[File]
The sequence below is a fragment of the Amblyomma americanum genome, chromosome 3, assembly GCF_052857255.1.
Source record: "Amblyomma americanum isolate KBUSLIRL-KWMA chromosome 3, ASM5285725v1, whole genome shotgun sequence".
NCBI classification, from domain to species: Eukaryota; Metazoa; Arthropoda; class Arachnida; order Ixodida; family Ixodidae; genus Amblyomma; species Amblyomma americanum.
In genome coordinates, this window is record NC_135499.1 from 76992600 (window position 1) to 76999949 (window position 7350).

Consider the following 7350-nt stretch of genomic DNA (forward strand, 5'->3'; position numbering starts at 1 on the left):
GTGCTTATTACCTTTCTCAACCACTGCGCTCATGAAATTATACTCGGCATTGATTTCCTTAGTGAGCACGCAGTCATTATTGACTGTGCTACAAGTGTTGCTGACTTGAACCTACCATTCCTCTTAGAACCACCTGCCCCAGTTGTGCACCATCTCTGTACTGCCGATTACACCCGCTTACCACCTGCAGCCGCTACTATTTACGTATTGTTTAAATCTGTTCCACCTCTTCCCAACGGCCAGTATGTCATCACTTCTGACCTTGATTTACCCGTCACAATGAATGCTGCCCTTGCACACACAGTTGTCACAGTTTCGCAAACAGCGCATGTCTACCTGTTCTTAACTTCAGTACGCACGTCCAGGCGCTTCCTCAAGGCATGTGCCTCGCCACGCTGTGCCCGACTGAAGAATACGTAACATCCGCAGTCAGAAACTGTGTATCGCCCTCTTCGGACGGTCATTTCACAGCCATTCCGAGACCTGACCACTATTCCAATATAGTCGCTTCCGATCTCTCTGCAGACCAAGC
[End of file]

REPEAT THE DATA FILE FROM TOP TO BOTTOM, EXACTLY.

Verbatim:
The sequence below is a fragment of the Amblyomma americanum genome, chromosome 3, assembly GCF_052857255.1.
Source record: "Amblyomma americanum isolate KBUSLIRL-KWMA chromosome 3, ASM5285725v1, whole genome shotgun sequence".
NCBI classification, from domain to species: Eukaryota; Metazoa; Arthropoda; class Arachnida; order Ixodida; family Ixodidae; genus Amblyomma; species Amblyomma americanum.
In genome coordinates, this window is record NC_135499.1 from 76992600 (window position 1) to 76999949 (window position 7350).

Consider the following 7350-nt stretch of genomic DNA (forward strand, 5'->3'; position numbering starts at 1 on the left):
GTGCTTATTACCTTTCTCAACCACTGCGCTCATGAAATTATACTCGGCATTGATTTCCTTAGTGAGCACGCAGTCATTATTGACTGTGCTACAAGTGTTGCTGACTTGAACCTACCATTCCTCTTAGAACCACCTGCCCCAGTTGTGCACCATCTCTGTACTGCCGATTACACCCGCTTACCACCTGCAGCCGCTACTATTTACGTATTGTTTAAATCTGTTCCACCTCTTCCCAACGGCCAGTATGTCATCACTTCTGACCTTGATTTACCCGTCACAATGAATGCTGCCCTTGCACACACAGTTGTCACAGTTTCGCAAACAGCGCATGTCTACCTGTTCTTAACTTCAGTACGCACGTCCAGGCGCTTCCTCAAGGCATGTGCCTCGCCACGCTGTGCCCGACTGAAGAATACGTAACATCCGCAGTCAGAAACTGTGTATCGCCCTCTTCGGACGGTCATTTCACAGCCATTCCGAGACCTGACCACTATTCCAATATAGTCGCTTCCGATCTCTCTGCAGACCAAGC